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PALM LATITUDES

Heartbeats

February 23, 1992|Joyce I. Miller | Edited by Mary McNamara

For the lovelorn with more money than time, whose little black book is a Dayrunner with no unscheduled time between now and Memorial Day, John Wingo understands. Wingo, who with his wife, Julie, runs the personal-relationship search firm J. Wingo International, believes you have to be willing to put your money where your mouth is: They charge an average of $7,500 per client to play Cupid. "People will devote money to other services, why not this one?" Wingo asks. Wingo is, not surprisingly, a former corporate headhunter; he switched to mate hunting in 1983 because it's more fun. As smooth and upscale as the firm's Century City offices (it's headquartered in San Francisco, with six Western outposts with Moscow and Prague offices ), he is basically an old-fashioned matchmaker. When I meet with him to assay how I--a presentable, well-paid, witty 38-year-old career woman--would score on the Date-O-Meter, I take two personality tests and submit a little essay describing my ideal mate. Later, Wingo tactfully sizes me up as "a little less difficult (to match) than most."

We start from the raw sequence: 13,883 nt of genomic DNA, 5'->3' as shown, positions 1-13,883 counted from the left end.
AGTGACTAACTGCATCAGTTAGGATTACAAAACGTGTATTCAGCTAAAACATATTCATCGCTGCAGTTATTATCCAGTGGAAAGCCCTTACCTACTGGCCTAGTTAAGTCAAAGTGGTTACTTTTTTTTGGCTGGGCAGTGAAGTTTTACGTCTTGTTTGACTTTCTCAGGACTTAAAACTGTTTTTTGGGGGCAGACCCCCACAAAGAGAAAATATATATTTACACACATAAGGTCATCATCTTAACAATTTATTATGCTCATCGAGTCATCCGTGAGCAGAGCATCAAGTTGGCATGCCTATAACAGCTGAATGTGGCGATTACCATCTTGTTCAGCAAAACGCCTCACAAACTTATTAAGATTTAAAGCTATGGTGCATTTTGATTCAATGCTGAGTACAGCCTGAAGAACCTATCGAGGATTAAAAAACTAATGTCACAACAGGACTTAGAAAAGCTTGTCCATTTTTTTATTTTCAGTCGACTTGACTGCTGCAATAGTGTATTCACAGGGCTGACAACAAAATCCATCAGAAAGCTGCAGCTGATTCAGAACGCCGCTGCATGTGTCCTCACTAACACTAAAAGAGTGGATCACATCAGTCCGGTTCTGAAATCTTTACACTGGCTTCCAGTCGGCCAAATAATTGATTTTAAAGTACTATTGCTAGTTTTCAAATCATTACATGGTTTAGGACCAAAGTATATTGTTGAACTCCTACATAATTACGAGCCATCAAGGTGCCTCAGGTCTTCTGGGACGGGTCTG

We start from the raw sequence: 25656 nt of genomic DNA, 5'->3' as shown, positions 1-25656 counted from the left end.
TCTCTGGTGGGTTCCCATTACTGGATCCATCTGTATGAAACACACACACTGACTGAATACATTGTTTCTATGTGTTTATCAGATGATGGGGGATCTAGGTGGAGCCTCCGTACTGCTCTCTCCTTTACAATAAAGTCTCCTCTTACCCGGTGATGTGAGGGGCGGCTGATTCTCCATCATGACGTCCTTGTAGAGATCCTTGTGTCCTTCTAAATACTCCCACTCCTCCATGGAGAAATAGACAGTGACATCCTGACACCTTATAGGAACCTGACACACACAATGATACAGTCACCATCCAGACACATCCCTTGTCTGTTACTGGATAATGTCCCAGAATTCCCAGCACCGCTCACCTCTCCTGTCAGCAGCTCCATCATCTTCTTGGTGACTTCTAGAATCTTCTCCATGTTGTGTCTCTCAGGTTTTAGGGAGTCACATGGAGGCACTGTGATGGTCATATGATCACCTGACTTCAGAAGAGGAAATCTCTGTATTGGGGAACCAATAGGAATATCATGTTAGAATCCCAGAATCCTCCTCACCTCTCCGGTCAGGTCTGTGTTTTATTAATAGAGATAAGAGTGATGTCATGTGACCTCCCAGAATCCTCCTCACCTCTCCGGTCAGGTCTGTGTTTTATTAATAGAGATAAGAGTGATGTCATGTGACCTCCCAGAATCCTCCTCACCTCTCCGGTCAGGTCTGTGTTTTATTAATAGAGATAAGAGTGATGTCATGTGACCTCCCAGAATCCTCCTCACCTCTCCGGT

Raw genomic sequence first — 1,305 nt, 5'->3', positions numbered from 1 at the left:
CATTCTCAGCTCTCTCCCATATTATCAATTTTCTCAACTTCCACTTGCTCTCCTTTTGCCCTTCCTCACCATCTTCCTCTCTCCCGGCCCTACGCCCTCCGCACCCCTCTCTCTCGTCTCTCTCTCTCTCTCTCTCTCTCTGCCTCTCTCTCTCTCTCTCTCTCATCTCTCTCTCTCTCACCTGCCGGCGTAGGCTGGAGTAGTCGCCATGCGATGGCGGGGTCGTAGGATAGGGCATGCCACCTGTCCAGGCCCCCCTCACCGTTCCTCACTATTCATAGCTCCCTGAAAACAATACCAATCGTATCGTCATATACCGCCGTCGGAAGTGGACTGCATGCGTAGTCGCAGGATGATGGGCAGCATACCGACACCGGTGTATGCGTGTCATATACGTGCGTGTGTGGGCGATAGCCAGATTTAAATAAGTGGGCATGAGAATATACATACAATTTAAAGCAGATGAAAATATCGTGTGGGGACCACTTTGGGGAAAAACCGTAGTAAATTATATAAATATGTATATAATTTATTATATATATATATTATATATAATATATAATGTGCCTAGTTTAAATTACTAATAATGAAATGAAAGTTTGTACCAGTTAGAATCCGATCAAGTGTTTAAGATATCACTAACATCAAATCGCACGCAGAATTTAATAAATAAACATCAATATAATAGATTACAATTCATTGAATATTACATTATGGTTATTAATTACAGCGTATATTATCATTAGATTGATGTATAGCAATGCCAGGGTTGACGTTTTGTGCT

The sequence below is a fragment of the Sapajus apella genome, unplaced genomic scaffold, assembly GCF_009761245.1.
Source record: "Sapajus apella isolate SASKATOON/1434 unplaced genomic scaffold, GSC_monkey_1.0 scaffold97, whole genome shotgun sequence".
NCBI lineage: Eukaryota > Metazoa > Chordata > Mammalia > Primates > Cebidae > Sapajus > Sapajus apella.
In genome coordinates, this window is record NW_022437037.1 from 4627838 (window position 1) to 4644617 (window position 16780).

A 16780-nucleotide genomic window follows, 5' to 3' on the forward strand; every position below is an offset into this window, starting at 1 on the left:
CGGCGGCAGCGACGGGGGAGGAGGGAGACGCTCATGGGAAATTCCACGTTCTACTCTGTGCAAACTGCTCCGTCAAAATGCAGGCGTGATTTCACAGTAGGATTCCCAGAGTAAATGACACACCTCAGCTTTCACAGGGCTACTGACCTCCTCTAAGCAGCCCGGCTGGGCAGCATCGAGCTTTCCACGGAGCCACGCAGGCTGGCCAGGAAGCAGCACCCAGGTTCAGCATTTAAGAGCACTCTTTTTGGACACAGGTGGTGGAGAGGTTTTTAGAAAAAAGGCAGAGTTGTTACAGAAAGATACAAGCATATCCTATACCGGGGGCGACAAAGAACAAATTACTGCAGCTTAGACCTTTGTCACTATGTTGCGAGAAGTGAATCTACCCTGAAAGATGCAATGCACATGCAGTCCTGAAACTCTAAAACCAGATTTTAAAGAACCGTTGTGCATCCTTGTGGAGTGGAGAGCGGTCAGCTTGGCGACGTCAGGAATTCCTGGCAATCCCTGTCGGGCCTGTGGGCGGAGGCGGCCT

The Wingos employ a 20-point scale to match people of similar sophistication, intellect and energy. But other "realities" intrude--namely, that men prefer dates who are poorer, shorter and younger than they. Wingo clients--about 400 a year, 55% of them women--pay between $5,000 and $150,000 to guarantee five to 10 introductions within 6 to 18 months. The fee varies with how much work goes into finding a match. If, for instance, a female client is "a smoker, over 5-9 and is looking for a millionaire, the pool shrinks and the fee goes up." If a match looks good, the Wingos inform both parties, and the man takes it from there. Of course, sometimes, Julie says, when they contemplate a certain match, "we rub our hands together and drool, and then the two people get together and . . . yawn." And a rather pricey yawn at that.

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